Rose: "And you know I ain't never wanted no half nothing in my family." (2.1.102)

    Rose is especially upset at the news of Troy's illegitimate child because of the family she comes from. More than anything, she wanted a traditional home, with one father and one mother. Now, though, Troy's shenanigans have destroyed that for her after eighteen years of stable family life.

    Troy: "When I found you and Cory and a halfway decent job...I was safe....I wasn't going back to the penitentiary. I wasn't gonna lay in the streets with a bottle of wine. I was safe. I had a family." (2.1.116)

    Here we see that Troy truly values his family. He sees it as the thing that saved him from a sad life of jail, homelessness, and alcoholism. You could say that the real tragedy in the play isn't Troy's eventual death, but the disintegration of his family.

  • Betrayal

    Bono: "I see where you be eyeing her." (1.1.20)

    This is the first we learn of Troy's relationship with Alberta. What begins as a flirtation at a bar leads to a betrayal that destroys Troy's marriage. By betraying his wife, Troy loses the family he cherishes.

    Bono: "It's all right to buy her one drink. That's what you call being polite. But when you wanna be buying two or three...that's what you call eyeing her." (1.1.24)

    This line raises an interesting question: at what point does cheating start? If Troy is into Alberta, why would one drink be different than two or three? Aren't the feelings behind the drinks the real betrayal? We bet Maury would know the answer, but since he's not around we'll have to wonder for ourselves.

    Troy: "Look here, as long you known ever known me to chase after women?"
    Bono: "Hell yeah! Long as I done known you. You forgetting I knew you when.
    Troy: "Naw, I'm talking about since I been married to Rose"
    Bono: "Oh, not since you been married to Rose." (1.1.25-1.1.24)

    It looks like Troy used to be a real ladies' man. However, Bono recognizes that he's been a good boy since he got married. So what's the deal now, Troy? What's with this whole Alberta thing?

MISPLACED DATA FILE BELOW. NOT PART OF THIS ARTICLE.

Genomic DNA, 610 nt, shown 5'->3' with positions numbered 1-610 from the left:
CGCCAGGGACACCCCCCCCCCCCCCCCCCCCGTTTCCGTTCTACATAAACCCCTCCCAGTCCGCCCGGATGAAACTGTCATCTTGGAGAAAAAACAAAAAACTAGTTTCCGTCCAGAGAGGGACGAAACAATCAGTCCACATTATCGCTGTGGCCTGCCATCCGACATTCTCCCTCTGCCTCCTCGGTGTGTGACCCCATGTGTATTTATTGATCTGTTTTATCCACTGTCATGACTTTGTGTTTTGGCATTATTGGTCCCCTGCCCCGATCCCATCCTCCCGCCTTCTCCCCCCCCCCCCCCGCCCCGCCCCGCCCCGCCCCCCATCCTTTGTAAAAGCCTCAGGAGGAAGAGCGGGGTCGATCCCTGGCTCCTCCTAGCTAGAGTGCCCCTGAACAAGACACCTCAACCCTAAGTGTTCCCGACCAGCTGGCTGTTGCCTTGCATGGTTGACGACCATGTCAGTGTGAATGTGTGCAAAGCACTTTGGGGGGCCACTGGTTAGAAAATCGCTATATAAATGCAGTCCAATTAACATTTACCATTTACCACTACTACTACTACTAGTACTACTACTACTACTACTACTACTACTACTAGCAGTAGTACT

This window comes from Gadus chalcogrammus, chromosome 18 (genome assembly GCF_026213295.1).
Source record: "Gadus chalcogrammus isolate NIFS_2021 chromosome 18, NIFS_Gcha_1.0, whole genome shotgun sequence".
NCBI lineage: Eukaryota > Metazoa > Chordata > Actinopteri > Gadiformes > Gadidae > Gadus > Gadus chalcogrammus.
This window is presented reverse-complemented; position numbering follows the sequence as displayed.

Bono: "I see you be walking up around Alberta's house. You supposed to be at Taylors' and you be walking up around there." (1.1.30)

    Uh oh, not only is Troy buying drinks for sexy Alberta, he's also walking around her house. It seems Bono is hinting that Troy's relationship with Alberta has already gone past a few friendly drinks at the bar.

    Rose: "Where you going off to? You been running out of here every Saturday for weeks. . . ."
    Troy: "I'm gonna walk down to Taylors'. Listen to the ball game." (1.2.70)

    We think there's a high probability that Troy is lying to Rose here. There's a good chance Troy has actually been going off to Alberta's place "every Saturday for weeks." Do you think Rose suspects that her husband is cheating on her?

    Rose: "What was the score on the game? Lucille had me on the phone and I couldn't keep up with it."
    Troy: "What I care about the game? . . ."
    Rose: "I thought you went down Taylors' to listen to the game." (1.3.12-1.3.14)

    Uh huh, even more suspicious. If Troy was down at the bar watching the game, why doesn't he know the score? Yep, it seems to us like he's hiding something.

    Bono: "When you picked Rose, I was happy for you. That was the first time I knew you had any sense. I said...My man Troy knows what he's doing...I'm gonna follow this nigger...he might take me somewhere." (2.1.38)

    It's almost like Bono feels personally betrayed by Troy's affair with Alberta. Here he admits that he first came to truly respect Troy when Troy chose Rose over all the other ladies back in the day. Perhaps this is why Bono and Troy's friendship gets totally messed up by the end of the play, when the full truth of the affair comes out.

    Troy: "I don't know how to say this....I can't explain it none. It just sort of grows on you till it gets out of hand. It starts out like a little bush...and the next thing you know it's a whole forest." (2.1.27)

    Oh, snap, here it comes: Troy is about to tell Rose about his affair with Alberta. What do you think – is this pretty line about flowers and forests going to soften the blow?

    Troy: "I'm trying to find a way to tell you...I'm gonna be a daddy. I'm gonna be somebody's daddy." (2.1.79)

    What!? He wasn't kidding that his affair got out of hand. Not only did he cheat on his wife, he went fathered a child with somebody else. Wilson really keeps the surprises coming with this revelation. We pretty much knew there was an affair going on, but we had no idea about this.

    Rose: "I said send [Gabe] to the said let him be you done went down there and signed him to the hospital for half his money. You went back on yourself, Troy. You gonna have to answer for that." (2.2.31)